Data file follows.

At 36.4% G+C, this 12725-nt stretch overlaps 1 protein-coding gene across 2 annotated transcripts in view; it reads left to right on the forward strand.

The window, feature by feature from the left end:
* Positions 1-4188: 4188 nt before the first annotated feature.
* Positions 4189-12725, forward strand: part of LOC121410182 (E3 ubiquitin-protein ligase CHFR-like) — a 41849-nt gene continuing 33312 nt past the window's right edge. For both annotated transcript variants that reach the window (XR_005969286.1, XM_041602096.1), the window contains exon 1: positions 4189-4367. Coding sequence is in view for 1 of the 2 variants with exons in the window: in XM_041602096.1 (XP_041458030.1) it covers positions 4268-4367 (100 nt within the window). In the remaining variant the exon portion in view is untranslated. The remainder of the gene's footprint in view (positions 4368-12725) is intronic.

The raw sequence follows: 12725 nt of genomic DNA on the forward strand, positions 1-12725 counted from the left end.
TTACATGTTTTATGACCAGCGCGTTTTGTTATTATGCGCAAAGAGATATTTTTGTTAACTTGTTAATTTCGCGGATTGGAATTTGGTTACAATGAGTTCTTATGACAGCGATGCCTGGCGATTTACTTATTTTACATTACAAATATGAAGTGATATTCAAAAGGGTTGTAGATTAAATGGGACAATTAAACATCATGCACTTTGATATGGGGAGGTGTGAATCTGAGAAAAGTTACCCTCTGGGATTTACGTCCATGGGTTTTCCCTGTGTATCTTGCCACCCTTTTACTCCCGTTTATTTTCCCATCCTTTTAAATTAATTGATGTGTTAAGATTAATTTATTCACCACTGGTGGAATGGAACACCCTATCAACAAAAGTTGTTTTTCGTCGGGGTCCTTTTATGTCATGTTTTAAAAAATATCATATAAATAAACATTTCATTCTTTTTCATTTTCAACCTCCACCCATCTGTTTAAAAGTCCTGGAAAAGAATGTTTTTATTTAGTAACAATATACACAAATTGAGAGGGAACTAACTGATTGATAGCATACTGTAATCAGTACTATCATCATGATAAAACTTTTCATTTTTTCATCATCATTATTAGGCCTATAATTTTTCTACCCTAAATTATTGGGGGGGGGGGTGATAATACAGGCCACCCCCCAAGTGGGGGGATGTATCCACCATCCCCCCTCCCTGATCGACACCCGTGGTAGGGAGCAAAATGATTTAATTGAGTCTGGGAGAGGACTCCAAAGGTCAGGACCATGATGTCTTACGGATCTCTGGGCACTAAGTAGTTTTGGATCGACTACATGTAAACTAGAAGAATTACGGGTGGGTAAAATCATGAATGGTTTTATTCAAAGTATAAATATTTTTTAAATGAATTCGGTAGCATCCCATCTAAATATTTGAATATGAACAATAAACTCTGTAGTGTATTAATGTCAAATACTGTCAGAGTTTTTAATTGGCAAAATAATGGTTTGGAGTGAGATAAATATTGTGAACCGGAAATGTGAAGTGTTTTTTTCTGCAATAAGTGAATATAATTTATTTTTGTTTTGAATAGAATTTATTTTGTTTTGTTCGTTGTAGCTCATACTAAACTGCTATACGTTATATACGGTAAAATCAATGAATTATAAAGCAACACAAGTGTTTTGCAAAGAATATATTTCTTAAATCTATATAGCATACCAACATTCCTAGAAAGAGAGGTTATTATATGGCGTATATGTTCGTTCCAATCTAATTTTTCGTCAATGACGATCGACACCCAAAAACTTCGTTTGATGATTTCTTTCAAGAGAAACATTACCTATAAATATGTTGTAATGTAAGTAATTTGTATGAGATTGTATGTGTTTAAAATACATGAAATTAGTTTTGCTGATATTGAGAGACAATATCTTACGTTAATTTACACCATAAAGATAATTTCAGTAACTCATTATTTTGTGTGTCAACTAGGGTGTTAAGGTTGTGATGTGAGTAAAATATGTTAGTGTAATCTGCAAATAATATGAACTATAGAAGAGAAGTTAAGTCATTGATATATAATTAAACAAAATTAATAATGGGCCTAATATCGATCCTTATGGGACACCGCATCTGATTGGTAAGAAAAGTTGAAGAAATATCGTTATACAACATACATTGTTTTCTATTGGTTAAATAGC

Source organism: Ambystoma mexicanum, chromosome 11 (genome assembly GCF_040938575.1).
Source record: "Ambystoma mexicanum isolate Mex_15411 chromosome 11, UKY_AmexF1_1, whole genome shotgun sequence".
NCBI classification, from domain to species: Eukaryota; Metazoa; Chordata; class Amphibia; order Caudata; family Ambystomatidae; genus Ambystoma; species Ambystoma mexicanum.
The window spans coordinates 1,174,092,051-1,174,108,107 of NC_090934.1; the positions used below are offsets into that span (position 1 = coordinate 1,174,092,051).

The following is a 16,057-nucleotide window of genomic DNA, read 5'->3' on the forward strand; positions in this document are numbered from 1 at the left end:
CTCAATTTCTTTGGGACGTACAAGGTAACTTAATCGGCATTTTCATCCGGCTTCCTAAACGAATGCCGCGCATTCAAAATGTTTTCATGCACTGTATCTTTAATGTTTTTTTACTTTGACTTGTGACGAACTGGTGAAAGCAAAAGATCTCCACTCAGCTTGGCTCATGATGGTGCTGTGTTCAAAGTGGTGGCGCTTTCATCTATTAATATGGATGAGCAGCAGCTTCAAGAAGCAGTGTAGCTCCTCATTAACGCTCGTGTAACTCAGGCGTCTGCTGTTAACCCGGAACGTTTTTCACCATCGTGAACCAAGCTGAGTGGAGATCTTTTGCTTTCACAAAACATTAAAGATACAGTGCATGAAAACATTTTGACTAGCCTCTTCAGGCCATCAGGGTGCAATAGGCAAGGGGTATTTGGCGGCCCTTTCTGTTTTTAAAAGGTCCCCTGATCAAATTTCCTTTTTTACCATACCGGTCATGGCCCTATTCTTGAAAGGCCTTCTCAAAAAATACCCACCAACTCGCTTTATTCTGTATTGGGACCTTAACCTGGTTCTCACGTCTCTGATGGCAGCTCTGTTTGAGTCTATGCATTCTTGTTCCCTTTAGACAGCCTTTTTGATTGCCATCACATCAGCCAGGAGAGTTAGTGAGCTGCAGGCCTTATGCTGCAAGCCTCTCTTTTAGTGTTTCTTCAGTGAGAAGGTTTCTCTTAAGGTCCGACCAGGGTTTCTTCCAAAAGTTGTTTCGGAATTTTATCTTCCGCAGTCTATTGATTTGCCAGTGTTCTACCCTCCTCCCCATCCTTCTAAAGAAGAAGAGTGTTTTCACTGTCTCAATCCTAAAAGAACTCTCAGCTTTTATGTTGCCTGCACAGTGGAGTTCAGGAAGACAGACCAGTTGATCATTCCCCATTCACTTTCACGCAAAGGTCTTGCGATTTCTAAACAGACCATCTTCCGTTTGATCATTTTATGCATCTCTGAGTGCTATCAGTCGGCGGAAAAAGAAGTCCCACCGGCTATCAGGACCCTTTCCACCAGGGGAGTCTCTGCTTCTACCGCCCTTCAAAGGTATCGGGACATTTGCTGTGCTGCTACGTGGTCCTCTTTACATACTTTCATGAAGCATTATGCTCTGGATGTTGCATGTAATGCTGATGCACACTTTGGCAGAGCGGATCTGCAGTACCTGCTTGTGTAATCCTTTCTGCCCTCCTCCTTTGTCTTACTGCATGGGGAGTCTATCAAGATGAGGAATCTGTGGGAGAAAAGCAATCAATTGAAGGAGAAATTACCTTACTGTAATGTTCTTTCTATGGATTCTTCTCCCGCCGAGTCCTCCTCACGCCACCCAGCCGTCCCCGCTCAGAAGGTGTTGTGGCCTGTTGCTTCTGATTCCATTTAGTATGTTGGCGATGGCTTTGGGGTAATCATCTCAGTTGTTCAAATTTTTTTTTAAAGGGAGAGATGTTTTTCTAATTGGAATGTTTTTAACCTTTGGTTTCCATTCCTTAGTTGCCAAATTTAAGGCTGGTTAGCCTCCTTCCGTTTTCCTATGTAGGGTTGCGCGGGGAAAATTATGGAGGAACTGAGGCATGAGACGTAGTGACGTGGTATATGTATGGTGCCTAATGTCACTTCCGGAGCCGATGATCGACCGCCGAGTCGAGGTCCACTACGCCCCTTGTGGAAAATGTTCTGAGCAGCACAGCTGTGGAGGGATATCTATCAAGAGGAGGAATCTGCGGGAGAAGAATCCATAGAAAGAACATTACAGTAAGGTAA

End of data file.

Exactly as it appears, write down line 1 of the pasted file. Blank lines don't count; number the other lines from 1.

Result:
At 36.4% G+C, this 12725-nt stretch overlaps 1 protein-coding gene across 2 annotated transcripts in view; it reads left to right on the forward strand.